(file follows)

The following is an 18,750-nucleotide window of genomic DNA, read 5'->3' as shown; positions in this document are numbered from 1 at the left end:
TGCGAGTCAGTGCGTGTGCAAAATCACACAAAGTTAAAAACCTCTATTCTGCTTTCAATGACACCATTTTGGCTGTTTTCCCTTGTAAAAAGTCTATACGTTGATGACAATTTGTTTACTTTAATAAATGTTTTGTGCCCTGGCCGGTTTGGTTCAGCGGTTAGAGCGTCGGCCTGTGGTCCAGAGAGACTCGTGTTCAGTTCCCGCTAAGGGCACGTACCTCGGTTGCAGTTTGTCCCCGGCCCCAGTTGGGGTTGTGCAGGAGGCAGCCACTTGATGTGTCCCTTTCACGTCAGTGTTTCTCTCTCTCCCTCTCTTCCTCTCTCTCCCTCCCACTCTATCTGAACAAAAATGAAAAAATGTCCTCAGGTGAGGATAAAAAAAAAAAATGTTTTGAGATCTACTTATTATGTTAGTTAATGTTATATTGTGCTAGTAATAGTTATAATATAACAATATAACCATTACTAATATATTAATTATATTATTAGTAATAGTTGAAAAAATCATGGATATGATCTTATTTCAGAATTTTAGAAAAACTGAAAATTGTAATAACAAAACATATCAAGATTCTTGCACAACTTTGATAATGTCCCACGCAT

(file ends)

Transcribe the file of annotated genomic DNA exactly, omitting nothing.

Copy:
The following is an 18,750-nucleotide window of genomic DNA, read 5'->3' as shown; positions in this document are numbered from 1 at the left end:
TGCGAGTCAGTGCGTGTGCAAAATCACACAAAGTTAAAAACCTCTATTCTGCTTTCAATGACACCATTTTGGCTGTTTTCCCTTGTAAAAAGTCTATACGTTGATGACAATTTGTTTACTTTAATAAATGTTTTGTGCCCTGGCCGGTTTGGTTCAGCGGTTAGAGCGTCGGCCTGTGGTCCAGAGAGACTCGTGTTCAGTTCCCGCTAAGGGCACGTACCTCGGTTGCAGTTTGTCCCCGGCCCCAGTTGGGGTTGTGCAGGAGGCAGCCACTTGATGTGTCCCTTTCACGTCAGTGTTTCTCTCTCTCCCTCTCTTCCTCTCTCTCCCTCCCACTCTATCTGAACAAAAATGAAAAAATGTCCTCAGGTGAGGATAAAAAAAAAAAATGTTTTGAGATCTACTTATTATGTTAGTTAATGTTATATTGTGCTAGTAATAGTTATAATATAACAATATAACCATTACTAATATATTAATTATATTATTAGTAATAGTTGAAAAAATCATGGATATGATCTTATTTCAGAATTTTAGAAAAACTGAAAATTGTAATAACAAAACATATCAAGATTCTTGCACAACTTTGATAATGTCCCACGCAT